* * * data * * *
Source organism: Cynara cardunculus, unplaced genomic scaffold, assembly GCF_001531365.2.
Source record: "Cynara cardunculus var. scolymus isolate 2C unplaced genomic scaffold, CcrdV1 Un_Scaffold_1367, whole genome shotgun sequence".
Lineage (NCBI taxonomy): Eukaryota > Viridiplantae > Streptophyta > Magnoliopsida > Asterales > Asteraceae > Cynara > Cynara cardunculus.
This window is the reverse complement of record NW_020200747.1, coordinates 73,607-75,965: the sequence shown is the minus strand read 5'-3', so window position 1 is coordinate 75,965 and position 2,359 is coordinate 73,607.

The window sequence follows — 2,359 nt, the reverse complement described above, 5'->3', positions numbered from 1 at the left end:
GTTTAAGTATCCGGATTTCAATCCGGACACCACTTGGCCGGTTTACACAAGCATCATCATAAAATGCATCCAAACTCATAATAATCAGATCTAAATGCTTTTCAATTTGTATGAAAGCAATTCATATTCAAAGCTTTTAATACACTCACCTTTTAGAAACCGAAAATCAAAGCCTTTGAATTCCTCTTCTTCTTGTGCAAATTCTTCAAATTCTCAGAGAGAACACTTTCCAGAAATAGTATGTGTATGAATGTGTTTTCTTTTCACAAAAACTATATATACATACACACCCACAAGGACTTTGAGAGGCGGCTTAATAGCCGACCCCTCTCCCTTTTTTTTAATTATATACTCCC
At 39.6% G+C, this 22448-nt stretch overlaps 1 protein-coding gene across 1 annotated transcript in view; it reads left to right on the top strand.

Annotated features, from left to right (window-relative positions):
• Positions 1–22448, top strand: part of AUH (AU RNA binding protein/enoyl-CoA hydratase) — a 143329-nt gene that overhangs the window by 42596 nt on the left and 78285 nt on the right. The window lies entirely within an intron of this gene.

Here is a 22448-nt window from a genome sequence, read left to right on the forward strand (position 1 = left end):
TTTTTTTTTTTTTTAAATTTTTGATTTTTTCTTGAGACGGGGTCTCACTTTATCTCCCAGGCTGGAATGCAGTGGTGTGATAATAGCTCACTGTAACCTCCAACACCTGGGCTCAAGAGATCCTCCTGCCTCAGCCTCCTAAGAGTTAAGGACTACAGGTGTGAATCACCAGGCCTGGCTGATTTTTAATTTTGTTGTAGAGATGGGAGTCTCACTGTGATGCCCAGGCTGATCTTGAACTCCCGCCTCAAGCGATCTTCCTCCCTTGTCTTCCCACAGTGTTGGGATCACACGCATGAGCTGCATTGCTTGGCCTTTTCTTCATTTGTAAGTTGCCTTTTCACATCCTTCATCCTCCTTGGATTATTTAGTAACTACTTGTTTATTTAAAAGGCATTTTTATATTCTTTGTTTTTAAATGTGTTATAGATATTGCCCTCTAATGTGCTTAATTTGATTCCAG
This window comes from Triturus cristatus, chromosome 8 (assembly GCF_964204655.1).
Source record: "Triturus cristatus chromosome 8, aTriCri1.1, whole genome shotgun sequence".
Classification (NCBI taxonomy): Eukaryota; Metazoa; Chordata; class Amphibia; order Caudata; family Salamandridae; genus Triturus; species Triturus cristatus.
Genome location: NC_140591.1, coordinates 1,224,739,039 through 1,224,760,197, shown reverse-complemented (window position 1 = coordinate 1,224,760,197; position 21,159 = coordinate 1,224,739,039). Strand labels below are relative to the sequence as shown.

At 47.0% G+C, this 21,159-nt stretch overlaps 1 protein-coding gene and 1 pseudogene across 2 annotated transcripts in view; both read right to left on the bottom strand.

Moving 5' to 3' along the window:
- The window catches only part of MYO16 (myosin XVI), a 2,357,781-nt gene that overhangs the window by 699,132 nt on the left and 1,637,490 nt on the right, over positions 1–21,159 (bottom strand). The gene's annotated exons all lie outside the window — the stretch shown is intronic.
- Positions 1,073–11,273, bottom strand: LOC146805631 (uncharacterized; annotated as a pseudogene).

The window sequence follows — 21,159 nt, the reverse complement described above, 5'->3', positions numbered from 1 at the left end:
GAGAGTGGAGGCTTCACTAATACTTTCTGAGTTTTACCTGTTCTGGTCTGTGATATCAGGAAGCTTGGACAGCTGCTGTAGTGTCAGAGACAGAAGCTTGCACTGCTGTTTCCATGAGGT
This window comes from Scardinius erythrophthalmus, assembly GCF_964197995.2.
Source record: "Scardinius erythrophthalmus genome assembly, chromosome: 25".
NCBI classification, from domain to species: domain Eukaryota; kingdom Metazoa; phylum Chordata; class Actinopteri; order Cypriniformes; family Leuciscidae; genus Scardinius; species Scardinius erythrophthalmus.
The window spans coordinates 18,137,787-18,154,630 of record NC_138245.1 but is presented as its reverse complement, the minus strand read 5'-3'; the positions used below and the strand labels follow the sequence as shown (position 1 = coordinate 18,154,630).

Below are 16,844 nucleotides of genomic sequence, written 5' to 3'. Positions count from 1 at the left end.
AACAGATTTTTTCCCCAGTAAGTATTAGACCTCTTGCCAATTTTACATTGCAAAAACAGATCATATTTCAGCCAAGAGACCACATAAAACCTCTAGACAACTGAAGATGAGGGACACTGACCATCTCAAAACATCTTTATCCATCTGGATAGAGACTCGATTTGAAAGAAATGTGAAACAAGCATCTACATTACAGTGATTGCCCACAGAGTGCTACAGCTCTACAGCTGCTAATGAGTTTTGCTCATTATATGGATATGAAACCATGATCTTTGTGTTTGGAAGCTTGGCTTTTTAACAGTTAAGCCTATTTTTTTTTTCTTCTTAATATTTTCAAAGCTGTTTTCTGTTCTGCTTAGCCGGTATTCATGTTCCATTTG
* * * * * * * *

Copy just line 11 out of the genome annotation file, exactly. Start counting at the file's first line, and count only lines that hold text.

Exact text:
TTTTTTTTTTTTTTAAATTTTTGATTTTTTCTTGAGACGGGGTCTCACTTTATCTCCCAGGCTGGAATGCAGTGGTGTGATAATAGCTCACTGTAACCTCCAACACCTGGGCTCAAGAGATCCTCCTGCCTCAGCCTCCTAAGAGTTAAGGACTACAGGTGTGAATCACCAGGCCTGGCTGATTTTTAATTTTGTTGTAGAGATGGGAGTCTCACTGTGATGCCCAGGCTGATCTTGAACTCCCGCCTCAAGCGATCTTCCTCCCTTGTCTTCCCACAGTGTTGGGATCACACGCATGAGCTGCATTGCTTGGCCTTTTCTTCATTTGTAAGTTGCCTTTTCACATCCTTCATCCTCCTTGGATTATTTAGTAACTACTTGTTTATTTAAAAGGCATTTTTATATTCTTTGTTTTTAAATGTGTTATAGATATTGCCCTCTAATGTGCTTAATTTGATTCCAG